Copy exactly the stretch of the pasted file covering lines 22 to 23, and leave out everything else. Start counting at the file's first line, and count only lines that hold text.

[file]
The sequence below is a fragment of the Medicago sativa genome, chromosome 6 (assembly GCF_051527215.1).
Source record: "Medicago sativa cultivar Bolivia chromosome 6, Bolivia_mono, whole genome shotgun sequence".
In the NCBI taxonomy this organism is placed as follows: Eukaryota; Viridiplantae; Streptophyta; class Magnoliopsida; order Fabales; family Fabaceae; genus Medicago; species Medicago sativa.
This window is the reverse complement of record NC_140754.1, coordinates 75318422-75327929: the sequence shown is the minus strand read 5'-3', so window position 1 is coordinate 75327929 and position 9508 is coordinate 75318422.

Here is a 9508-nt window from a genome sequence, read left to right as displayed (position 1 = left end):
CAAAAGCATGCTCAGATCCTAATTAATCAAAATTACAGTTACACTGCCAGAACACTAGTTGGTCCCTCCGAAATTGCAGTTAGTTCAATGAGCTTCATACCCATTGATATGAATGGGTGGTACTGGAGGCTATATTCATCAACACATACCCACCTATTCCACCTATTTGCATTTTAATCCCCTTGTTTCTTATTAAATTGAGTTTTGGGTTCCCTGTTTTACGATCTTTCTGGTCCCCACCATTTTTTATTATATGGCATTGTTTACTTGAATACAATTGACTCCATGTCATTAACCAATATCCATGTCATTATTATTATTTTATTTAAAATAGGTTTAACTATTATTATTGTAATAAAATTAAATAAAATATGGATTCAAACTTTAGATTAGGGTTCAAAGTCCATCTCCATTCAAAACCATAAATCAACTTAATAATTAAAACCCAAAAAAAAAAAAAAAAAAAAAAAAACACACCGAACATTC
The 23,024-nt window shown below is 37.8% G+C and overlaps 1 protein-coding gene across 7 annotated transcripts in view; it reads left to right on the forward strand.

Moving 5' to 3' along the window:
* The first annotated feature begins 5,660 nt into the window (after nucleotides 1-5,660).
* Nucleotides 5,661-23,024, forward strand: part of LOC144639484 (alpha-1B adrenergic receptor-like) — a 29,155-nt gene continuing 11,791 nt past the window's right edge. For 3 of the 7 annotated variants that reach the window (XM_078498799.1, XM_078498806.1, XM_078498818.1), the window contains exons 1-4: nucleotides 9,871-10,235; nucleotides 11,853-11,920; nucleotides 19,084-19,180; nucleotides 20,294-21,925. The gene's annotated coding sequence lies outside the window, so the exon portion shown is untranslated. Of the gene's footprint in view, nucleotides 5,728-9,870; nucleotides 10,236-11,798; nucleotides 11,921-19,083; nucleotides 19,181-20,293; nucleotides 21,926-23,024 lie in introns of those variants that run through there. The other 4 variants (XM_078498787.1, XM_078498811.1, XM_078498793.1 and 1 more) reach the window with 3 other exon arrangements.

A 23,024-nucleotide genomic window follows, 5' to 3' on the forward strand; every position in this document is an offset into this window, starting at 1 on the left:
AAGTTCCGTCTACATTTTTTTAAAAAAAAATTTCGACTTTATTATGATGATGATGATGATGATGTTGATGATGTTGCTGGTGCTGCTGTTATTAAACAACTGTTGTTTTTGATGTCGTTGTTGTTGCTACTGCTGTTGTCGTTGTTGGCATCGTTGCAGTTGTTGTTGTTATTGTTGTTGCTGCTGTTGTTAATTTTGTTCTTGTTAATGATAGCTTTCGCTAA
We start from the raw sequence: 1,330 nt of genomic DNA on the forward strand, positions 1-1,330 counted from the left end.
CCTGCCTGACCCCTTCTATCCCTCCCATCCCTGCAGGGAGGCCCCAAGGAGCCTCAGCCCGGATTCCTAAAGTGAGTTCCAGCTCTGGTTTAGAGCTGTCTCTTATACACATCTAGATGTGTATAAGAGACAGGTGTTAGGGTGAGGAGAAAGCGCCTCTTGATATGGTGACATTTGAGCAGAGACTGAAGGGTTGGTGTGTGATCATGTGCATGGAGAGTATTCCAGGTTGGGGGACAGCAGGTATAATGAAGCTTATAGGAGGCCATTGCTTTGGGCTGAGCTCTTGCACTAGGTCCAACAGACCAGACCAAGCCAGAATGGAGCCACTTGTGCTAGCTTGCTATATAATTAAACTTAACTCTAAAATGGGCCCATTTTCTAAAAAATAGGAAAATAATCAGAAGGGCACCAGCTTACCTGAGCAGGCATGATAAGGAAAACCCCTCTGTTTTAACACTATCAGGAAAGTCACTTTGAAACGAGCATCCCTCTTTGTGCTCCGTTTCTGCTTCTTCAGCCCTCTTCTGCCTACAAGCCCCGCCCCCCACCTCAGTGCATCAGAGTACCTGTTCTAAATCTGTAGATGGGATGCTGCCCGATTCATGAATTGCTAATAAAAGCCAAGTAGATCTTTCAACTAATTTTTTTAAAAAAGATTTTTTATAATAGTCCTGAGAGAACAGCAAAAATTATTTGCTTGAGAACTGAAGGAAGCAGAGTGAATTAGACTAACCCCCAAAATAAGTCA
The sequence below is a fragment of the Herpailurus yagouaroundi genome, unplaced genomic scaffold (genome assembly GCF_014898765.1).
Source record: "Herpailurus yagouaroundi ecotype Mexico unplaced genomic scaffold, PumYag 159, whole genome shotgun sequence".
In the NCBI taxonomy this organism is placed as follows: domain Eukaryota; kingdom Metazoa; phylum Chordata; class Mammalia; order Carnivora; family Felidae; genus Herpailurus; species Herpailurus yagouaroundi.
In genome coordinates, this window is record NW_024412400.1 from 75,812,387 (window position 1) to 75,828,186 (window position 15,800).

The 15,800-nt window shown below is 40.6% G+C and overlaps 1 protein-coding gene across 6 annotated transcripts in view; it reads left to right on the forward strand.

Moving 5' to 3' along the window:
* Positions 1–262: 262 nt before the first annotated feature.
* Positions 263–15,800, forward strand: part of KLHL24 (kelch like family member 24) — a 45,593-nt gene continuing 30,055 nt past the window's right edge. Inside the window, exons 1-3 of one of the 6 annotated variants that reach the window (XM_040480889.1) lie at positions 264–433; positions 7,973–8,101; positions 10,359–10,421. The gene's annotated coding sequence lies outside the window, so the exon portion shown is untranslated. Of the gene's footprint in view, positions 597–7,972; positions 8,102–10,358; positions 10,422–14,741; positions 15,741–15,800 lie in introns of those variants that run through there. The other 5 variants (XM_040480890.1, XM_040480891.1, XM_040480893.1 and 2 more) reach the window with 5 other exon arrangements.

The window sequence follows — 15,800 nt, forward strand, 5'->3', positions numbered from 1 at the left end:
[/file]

* Positions 263–15,800, forward strand: part of KLHL24 (kelch like family member 24) — a 45,593-nt gene continuing 30,055 nt past the window's right edge. Inside the window, exons 1-3 of one of the 6 annotated variants that reach the window (XM_040480889.1) lie at positions 264–433; positions 7,973–8,101; positions 10,359–10,421. The gene's annotated coding sequence lies outside the window, so the exon portion shown is untranslated. Of the gene's footprint in view, positions 597–7,972; positions 8,102–10,358; positions 10,422–14,741; positions 15,741–15,800 lie in introns of those variants that run through there. The other 5 variants (XM_040480890.1, XM_040480891.1, XM_040480893.1 and 2 more) reach the window with 5 other exon arrangements.

The window sequence follows — 15,800 nt, forward strand, 5'->3', positions numbered from 1 at the left end: